During that first summer, the municipality of Clear Field hired me in the capacity of a manual labourer; I loved it. Not only was it fun to work outside, it was also my first taste of financial independence. I opened my first bank account and used the money to pay for my school fees, supplies and clothes for the next school year, which helped out my father a great deal. I was re-hired by the municipality for the next two summers, running a day camp for children aged three to 12. This was a leap in responsibility and cultivated my creativity, maturity and organizational abilities. Eventually, I began working part-time jobs during the school year, gaining an appreciation for work ethic, time management and commitment to my financial and scholastic goals.
As graduation approached, and I was completing courses such as Career Choices, I began to wonder what possible options were available to someone like me. My parents had never completed high-school and had never saved for their daughters' educations, so no matter my interest in veterinary work, medicine or marine biology, I knew I would need to obtain student loans and probably work while attending university. Debt was an unfamiliar and frightening prospect, especially given the amount of schooling required for these types of careers. Then my curiosity was piqued by the idea of police work and military service. I arranged with the guidance counselors of my high school to have Canadian Forces recruitment officers come to speak to students on career day. Afterwards, I was fairly certain this was the right choice for me; I planned to become a military police officer.
My sister, Diana, had moved to Toronto and whenever school, work and money permitted, I would travel the four hours by bus to visit her. I came to love Toronto and eventually moved in with my sister after graduation. She helped me get a job as a receptionist at the IT company, Allcom, where she worked, and though I had no experience in IT, Diana's boss took her word that I was a fast learner, and I worked hard to prove myself. This became a turning point in my life. I picked up on information technology very quickly and seemed to be a natural fit in the business world. Looking back, I believe this even more, as I remember how I loved to play “office” as a child for hours at a time. It soon became apparent that my enthusiasm and aptitude for this type of work had not diminished, and shortly after joining the company, I was promoted to Manager of Training Services. Even as I was gaining new computer skills, I began to teach computer courses and eventually worked on data parsing projects in the networking department and then managed help desks services. This was a time of immense learning that I loved. Wherever a new project or task presented itself, I welcomed the challenge! My previous career aspirations faded away and I became convinced that the field of business and technology had chosen me. To complement me in this field, I decided to take courses part-time at Ontario University in the field of Technical Business Writing. Shortly afterward, I decided to pursue a degree to help further my career and enhance my personal learning and began regular part-time studies.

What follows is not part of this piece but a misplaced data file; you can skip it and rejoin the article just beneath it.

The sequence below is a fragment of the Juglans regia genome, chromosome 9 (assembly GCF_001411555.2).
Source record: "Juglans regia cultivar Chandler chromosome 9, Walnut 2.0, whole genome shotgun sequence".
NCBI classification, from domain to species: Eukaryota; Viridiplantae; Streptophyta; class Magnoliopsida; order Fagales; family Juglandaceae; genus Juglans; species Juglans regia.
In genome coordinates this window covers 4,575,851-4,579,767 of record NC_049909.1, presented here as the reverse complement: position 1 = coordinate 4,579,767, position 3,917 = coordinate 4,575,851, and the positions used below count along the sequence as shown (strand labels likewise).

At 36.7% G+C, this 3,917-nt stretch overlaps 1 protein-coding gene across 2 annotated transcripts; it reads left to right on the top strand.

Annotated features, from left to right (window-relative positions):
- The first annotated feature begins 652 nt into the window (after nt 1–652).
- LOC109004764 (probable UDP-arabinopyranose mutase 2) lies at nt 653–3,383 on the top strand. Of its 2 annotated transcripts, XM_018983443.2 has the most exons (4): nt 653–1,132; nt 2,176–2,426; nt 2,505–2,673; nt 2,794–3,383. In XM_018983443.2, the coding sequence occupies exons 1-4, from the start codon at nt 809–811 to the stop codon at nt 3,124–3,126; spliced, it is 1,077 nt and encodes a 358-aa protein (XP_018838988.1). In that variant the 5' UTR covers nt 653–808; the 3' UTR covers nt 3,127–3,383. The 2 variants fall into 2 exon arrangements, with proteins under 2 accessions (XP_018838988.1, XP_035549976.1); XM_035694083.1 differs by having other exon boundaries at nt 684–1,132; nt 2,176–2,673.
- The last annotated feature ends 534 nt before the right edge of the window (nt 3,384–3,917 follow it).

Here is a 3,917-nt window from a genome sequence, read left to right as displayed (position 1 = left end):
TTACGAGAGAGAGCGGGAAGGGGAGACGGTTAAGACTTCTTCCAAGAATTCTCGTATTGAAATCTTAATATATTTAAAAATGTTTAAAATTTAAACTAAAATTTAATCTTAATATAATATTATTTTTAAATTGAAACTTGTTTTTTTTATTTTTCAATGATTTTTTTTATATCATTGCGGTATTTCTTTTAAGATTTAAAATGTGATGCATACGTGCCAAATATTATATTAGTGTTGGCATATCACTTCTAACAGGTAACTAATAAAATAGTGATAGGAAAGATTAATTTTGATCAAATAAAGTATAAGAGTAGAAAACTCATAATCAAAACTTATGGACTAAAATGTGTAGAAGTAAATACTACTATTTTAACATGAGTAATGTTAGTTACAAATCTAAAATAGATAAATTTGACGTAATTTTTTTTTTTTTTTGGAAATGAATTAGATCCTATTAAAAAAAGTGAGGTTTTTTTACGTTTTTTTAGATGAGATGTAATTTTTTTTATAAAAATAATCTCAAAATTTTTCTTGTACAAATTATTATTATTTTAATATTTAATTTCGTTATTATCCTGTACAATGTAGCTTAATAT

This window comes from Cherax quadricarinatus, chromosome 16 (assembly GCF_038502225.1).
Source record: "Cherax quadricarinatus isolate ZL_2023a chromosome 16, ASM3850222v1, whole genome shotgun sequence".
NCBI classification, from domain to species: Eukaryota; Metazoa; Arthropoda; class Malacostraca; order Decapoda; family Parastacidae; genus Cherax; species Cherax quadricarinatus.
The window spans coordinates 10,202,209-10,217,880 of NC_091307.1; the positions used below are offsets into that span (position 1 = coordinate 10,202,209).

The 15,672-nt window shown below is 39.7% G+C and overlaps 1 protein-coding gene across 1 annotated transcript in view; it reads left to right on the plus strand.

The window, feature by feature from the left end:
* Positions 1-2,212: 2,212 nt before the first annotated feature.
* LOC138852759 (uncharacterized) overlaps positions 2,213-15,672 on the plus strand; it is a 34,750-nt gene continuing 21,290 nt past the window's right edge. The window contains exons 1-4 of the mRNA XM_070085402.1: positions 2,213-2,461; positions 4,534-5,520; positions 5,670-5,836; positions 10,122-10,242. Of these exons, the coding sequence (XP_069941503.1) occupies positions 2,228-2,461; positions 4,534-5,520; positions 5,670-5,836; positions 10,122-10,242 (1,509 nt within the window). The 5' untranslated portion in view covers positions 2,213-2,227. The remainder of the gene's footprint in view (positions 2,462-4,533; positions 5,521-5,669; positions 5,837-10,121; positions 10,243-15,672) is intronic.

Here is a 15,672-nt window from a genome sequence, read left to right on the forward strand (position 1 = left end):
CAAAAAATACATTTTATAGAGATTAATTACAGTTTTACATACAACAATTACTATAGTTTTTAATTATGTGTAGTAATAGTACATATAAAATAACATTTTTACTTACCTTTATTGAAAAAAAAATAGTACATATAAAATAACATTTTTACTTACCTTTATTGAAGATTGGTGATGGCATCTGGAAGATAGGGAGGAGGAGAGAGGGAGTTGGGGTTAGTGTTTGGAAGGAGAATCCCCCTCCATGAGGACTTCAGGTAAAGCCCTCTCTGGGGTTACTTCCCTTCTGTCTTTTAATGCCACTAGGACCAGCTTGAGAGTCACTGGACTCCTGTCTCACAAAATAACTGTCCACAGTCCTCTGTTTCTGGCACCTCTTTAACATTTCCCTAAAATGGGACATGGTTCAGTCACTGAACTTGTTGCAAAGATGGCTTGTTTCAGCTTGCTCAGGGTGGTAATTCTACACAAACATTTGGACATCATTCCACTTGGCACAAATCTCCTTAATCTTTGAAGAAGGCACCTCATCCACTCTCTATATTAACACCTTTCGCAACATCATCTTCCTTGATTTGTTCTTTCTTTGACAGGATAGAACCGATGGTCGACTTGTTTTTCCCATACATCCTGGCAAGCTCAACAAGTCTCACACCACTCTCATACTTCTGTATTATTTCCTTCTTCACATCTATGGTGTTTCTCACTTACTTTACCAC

The other love of my life was my future spouse, Lyle, whom I had met at Allcom. Over the years, our relationship has marked a path of intense self discovery that has changed my life. Early on, I struggled with insecurities, jealousy and self esteem issues that stemmed from what I had witnessed between my mother and her partners. I had never learned what a healthy relationship was and had no idea how to trust and communicate with the man I loved. I began to have panic attacks for the first time in my life. Our relationship suffered, and after my doctor prescribed an anti-anxiety medication, I had an experience of looking at myself from the outside and recognizing my mother's irrational behaviour. I did not like who I had become and needed to change. With Lyle's help, I stopped taking the medication, began eating and living healthier, and started talking to a psychologist. With time and effort, these things helped put me on the path of learning how to think rationally, cope with anxiety, and regain confidence and self esteem: rewards well worth the struggle.